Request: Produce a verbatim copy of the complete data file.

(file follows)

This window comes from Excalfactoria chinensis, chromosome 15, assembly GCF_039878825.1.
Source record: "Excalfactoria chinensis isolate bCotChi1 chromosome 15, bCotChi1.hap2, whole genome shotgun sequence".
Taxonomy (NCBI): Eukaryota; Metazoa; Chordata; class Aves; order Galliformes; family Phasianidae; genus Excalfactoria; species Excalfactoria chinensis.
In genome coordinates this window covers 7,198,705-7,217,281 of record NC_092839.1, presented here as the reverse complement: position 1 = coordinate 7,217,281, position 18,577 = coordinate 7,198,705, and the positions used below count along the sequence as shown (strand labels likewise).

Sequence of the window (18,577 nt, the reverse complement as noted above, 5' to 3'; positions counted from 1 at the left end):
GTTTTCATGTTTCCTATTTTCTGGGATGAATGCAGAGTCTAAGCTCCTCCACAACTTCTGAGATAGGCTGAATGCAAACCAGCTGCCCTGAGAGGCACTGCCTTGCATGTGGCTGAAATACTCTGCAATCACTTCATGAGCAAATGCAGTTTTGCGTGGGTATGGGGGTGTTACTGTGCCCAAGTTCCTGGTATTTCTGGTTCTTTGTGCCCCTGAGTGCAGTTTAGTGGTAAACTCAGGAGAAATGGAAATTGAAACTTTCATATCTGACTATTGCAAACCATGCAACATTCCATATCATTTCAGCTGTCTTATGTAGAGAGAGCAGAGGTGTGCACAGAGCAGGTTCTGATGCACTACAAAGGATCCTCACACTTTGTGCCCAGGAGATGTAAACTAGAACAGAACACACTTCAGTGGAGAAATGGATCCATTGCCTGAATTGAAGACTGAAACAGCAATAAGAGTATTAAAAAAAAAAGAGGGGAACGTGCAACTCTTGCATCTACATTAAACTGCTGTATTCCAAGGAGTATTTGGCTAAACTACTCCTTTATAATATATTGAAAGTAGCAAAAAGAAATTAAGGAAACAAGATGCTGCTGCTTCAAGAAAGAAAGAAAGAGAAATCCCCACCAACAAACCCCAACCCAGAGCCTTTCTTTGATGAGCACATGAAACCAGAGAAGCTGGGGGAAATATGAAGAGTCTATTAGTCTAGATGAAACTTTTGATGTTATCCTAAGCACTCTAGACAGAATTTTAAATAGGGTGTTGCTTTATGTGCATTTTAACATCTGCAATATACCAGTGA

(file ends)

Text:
This window comes from Excalfactoria chinensis, chromosome 15, assembly GCF_039878825.1.
Source record: "Excalfactoria chinensis isolate bCotChi1 chromosome 15, bCotChi1.hap2, whole genome shotgun sequence".
Taxonomy (NCBI): Eukaryota; Metazoa; Chordata; class Aves; order Galliformes; family Phasianidae; genus Excalfactoria; species Excalfactoria chinensis.
In genome coordinates this window covers 7,198,705-7,217,281 of record NC_092839.1, presented here as the reverse complement: position 1 = coordinate 7,217,281, position 18,577 = coordinate 7,198,705, and the positions used below count along the sequence as shown (strand labels likewise).

Sequence of the window (18,577 nt, the reverse complement as noted above, 5' to 3'; positions counted from 1 at the left end):
GTTTTCATGTTTCCTATTTTCTGGGATGAATGCAGAGTCTAAGCTCCTCCACAACTTCTGAGATAGGCTGAATGCAAACCAGCTGCCCTGAGAGGCACTGCCTTGCATGTGGCTGAAATACTCTGCAATCACTTCATGAGCAAATGCAGTTTTGCGTGGGTATGGGGGTGTTACTGTGCCCAAGTTCCTGGTATTTCTGGTTCTTTGTGCCCCTGAGTGCAGTTTAGTGGTAAACTCAGGAGAAATGGAAATTGAAACTTTCATATCTGACTATTGCAAACCATGCAACATTCCATATCATTTCAGCTGTCTTATGTAGAGAGAGCAGAGGTGTGCACAGAGCAGGTTCTGATGCACTACAAAGGATCCTCACACTTTGTGCCCAGGAGATGTAAACTAGAACAGAACACACTTCAGTGGAGAAATGGATCCATTGCCTGAATTGAAGACTGAAACAGCAATAAGAGTATTAAAAAAAAAAGAGGGGAACGTGCAACTCTTGCATCTACATTAAACTGCTGTATTCCAAGGAGTATTTGGCTAAACTACTCCTTTATAATATATTGAAAGTAGCAAAAAGAAATTAAGGAAACAAGATGCTGCTGCTTCAAGAAAGAAAGAAAGAGAAATCCCCACCAACAAACCCCAACCCAGAGCCTTTCTTTGATGAGCACATGAAACCAGAGAAGCTGGGGGAAATATGAAGAGTCTATTAGTCTAGATGAAACTTTTGATGTTATCCTAAGCACTCTAGACAGAATTTTAAATAGGGTGTTGCTTTATGTGCATTTTAACATCTGCAATATACCAGTGA